Human Enhancement: Living Up to the Ideal Human

Human Enhancement: Living Up to the Ideal Human

Johann A. R. Roduit (University of Zurich, Switzerland & University of Oxford, UK & NeoHumanitas, Switzerland), Vincent Menuz (University of Montreal, Canada & NeoHumanitas, Switzerland) and Holger Baumann (University of Zurich, Switzerland)
DOI: 10.4018/978-1-4666-6010-6.ch004

Abstract

Two major problems persist in the debate regarding the ethics of human enhancement. First, there is a lack of discussion and agreement on a definition of human enhancement. Second, the commonly used bioethical principles of justice, safety, and autonomy are jointly insufficient to assess the morality of human enhancement. This chapter attempts to define these problems and to propose a possible solution. Defending a qualitative definition of human enhancement, the authors suggest examining “perfectionist notions” of what it means to live a good human life in order to give additional normative tools to assess the morality of human enhancements. This chapter will help to clarify the debate and move it along by arguing that characteristics of the ideal human life, once defined and seen as the goal of human enhancement, can help assess the morality of a given human enhancement.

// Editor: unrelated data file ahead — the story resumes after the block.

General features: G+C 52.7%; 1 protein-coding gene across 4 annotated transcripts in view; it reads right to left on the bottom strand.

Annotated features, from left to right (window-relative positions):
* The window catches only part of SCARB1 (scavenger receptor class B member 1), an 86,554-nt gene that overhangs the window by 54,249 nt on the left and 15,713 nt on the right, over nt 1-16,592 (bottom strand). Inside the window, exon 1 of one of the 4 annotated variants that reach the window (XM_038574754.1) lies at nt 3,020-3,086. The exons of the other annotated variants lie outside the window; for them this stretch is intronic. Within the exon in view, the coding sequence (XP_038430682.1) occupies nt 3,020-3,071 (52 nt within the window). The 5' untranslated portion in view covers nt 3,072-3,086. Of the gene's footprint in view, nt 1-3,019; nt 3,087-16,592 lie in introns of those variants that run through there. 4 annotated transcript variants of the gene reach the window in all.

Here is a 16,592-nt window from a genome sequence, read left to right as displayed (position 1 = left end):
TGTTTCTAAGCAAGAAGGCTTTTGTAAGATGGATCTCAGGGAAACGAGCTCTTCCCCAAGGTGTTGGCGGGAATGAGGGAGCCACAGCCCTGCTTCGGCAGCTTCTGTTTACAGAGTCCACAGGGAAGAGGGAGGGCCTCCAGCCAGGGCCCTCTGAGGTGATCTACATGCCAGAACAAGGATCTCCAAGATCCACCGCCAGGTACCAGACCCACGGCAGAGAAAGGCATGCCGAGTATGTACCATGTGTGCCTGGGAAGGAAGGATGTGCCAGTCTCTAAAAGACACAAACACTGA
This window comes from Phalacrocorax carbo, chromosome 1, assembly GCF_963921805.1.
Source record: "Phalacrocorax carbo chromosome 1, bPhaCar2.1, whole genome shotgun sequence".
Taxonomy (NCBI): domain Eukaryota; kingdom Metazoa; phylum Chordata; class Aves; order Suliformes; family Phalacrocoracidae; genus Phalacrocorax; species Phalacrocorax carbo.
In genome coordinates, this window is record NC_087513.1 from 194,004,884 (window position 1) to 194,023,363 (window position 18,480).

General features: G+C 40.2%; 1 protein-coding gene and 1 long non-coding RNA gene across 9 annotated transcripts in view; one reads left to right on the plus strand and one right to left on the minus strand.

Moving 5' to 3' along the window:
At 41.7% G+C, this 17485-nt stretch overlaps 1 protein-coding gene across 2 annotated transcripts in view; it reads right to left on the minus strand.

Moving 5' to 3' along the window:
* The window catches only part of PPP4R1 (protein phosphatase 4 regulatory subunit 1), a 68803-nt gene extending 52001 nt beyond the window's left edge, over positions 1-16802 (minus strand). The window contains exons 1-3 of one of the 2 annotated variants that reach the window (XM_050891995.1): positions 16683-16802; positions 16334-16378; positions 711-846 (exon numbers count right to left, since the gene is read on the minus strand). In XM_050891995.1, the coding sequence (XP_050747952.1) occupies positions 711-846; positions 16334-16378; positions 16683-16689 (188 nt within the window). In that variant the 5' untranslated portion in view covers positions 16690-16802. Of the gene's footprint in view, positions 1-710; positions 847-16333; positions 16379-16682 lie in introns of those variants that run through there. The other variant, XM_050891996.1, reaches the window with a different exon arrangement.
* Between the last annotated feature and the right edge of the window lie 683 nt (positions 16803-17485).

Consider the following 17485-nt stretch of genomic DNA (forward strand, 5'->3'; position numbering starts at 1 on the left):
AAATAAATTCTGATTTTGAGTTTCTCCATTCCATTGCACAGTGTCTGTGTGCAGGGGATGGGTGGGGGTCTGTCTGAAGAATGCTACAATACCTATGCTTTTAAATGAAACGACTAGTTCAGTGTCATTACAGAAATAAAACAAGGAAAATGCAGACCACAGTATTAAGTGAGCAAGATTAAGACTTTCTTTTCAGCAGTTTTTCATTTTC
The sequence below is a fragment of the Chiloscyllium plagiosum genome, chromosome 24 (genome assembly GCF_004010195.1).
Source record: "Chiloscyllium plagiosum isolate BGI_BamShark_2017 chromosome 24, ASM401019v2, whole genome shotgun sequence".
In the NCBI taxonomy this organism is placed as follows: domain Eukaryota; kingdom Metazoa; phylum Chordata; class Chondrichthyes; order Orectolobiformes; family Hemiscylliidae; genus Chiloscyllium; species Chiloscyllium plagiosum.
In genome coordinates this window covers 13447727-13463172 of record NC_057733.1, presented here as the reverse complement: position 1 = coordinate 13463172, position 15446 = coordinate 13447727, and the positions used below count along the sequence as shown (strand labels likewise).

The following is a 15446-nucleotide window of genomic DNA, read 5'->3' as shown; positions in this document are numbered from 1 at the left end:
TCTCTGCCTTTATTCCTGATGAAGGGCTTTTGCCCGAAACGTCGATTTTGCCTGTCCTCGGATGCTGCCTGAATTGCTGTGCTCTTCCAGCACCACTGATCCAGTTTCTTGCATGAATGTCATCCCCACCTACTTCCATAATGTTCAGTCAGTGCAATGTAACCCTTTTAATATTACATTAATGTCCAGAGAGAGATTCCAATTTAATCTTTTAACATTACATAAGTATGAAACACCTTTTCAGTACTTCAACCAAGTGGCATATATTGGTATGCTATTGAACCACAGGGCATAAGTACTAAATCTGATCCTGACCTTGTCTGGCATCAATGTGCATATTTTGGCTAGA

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The Conundrum Of Defining Human Enhancement

Human enhancement is tacitly defined of technologically modifying human bodies and/or minds by combining medical science with emerging technologies (such as nano- or biotechnologies) to affect individuals’ cognitive (e.g. memory, intelligence), emotional (e.g., happiness, self-confidence) or physical (e.g., need for sleep, endurance) function. This kind of consensual agreement on what could be considered as a human enhancement does not constitute a definition of the concept. Interestingly, when examining the literature addressing ethical issues related to human enhancement, very few authors have explicitly defined the concept of human enhancement (see e.g., Buchanan, 2011; Menuz, Hurlimann, & Godard, 2013; Savulescu, 2006); most of the time, authors merely give an implicit definition of the concept that appears in their argumentations. However, it is possible to separate these implicit or explicit ways of defining human enhancement into different categories (see e.g., Chadwick, 2008; Menuz et al., 2011).

In this section, we will therefore discuss three approaches that have been used to understand human enhancement: i) the beyond therapy approach, ii) the quantitative approach and iii) the qualitative approach. We will argue that while the qualitative approach is the most plausible definition of human enhancement, they all have some serious shortcoming, which we will resolve in the last part of this chapter, using a recent defintion suggested by Menuz et. al.

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